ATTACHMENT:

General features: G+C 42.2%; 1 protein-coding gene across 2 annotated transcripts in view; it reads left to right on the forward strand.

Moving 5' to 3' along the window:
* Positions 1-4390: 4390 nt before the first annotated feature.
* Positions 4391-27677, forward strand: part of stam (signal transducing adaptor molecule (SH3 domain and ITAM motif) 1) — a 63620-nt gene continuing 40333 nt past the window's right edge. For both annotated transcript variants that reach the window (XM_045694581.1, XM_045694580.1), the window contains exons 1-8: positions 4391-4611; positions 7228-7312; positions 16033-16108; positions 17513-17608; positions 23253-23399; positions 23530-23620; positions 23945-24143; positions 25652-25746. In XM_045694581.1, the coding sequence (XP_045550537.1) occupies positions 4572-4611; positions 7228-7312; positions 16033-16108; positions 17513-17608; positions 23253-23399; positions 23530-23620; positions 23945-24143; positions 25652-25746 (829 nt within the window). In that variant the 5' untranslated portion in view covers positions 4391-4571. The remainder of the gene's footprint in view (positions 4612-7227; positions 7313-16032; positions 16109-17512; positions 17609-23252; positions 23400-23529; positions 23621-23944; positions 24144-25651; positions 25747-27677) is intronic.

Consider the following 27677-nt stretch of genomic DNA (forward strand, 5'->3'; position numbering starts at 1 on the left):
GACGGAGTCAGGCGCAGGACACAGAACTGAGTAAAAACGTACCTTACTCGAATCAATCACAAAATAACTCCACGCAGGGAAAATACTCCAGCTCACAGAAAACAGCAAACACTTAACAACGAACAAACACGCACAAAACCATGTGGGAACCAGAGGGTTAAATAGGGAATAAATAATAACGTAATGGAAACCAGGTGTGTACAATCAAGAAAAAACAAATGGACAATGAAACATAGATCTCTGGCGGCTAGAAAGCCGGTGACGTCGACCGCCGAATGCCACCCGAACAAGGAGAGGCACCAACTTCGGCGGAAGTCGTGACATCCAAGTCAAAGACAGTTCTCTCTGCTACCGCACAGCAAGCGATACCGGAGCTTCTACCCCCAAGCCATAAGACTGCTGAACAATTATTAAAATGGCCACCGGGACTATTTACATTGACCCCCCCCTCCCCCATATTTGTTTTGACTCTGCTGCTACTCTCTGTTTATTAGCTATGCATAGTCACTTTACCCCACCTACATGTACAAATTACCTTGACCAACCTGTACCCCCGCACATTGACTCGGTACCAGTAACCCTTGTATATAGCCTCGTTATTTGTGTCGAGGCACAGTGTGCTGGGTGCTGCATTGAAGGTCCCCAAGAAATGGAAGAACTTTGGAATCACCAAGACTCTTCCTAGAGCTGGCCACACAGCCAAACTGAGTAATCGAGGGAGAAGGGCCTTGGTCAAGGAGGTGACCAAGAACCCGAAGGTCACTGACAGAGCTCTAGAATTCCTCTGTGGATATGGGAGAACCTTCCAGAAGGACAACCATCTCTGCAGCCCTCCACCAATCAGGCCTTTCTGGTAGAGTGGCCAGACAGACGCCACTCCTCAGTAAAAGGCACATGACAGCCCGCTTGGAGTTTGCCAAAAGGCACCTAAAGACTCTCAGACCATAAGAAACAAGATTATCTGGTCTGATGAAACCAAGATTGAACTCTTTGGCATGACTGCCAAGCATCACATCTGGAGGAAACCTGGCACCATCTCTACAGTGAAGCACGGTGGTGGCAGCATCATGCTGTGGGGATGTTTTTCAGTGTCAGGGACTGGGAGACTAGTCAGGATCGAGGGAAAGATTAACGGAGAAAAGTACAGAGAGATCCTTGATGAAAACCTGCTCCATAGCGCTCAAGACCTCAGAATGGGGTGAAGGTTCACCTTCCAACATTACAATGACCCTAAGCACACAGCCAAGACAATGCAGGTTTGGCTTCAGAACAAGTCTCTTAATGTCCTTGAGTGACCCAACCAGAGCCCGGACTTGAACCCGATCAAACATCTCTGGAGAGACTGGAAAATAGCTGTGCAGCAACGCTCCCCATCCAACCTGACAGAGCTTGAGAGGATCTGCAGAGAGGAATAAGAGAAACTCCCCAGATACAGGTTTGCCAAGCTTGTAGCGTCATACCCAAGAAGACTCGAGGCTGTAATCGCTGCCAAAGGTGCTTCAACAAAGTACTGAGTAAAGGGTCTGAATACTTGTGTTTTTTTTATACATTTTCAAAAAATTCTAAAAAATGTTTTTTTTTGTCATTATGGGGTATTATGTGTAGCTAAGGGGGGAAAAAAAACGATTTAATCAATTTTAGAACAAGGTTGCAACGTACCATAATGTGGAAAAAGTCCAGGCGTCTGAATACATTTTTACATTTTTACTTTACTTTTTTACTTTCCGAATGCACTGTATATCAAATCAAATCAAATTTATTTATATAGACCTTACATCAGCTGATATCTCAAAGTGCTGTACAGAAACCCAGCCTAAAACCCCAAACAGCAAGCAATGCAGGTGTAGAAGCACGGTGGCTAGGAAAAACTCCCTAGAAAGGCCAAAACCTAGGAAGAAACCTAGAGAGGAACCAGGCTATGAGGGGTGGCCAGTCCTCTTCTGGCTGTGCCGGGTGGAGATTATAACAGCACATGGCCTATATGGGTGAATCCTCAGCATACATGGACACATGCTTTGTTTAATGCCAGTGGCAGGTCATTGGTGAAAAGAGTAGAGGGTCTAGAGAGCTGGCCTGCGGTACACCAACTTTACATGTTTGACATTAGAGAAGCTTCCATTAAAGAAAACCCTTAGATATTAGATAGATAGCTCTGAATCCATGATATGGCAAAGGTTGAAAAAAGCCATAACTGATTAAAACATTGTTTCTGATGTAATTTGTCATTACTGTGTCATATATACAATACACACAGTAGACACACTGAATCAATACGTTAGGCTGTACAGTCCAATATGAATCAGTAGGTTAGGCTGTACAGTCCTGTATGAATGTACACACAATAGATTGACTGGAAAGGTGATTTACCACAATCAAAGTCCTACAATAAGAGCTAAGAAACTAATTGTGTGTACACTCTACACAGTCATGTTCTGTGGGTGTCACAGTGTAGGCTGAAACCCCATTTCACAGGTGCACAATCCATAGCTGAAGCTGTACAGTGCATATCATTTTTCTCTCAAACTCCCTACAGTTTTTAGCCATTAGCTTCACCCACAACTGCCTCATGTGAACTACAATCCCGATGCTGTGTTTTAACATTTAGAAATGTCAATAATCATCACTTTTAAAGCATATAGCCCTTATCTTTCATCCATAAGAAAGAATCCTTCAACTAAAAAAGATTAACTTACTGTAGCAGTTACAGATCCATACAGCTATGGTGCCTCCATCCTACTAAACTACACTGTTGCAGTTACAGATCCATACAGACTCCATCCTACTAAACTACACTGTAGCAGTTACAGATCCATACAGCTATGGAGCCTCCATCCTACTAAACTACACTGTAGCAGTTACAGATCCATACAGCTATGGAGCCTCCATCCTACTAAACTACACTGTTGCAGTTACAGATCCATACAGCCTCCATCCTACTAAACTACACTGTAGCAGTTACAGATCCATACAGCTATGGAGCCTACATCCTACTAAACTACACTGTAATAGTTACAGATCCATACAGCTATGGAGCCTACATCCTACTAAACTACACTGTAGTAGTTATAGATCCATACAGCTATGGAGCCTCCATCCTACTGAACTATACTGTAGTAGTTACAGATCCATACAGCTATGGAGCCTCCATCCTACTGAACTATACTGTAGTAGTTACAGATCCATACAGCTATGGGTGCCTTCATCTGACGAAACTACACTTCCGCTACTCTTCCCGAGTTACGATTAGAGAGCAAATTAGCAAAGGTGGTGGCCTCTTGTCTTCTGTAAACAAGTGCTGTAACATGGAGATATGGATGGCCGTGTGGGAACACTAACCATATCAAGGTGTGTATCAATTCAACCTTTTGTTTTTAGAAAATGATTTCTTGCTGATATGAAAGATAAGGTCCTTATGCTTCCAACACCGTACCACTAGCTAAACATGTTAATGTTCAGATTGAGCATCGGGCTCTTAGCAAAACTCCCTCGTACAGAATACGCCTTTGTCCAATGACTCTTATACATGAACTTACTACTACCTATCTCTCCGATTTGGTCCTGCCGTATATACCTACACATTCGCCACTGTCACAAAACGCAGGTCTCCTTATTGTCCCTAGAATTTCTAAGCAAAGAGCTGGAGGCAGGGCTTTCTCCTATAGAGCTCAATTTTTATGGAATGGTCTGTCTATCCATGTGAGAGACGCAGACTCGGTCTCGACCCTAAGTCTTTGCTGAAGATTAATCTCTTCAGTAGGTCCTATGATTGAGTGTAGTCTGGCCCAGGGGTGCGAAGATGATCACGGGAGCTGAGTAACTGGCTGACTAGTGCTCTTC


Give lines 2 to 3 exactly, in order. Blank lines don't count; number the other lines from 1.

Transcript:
Moving 5' to 3' along the window:
* Positions 1-4390: 4390 nt before the first annotated feature.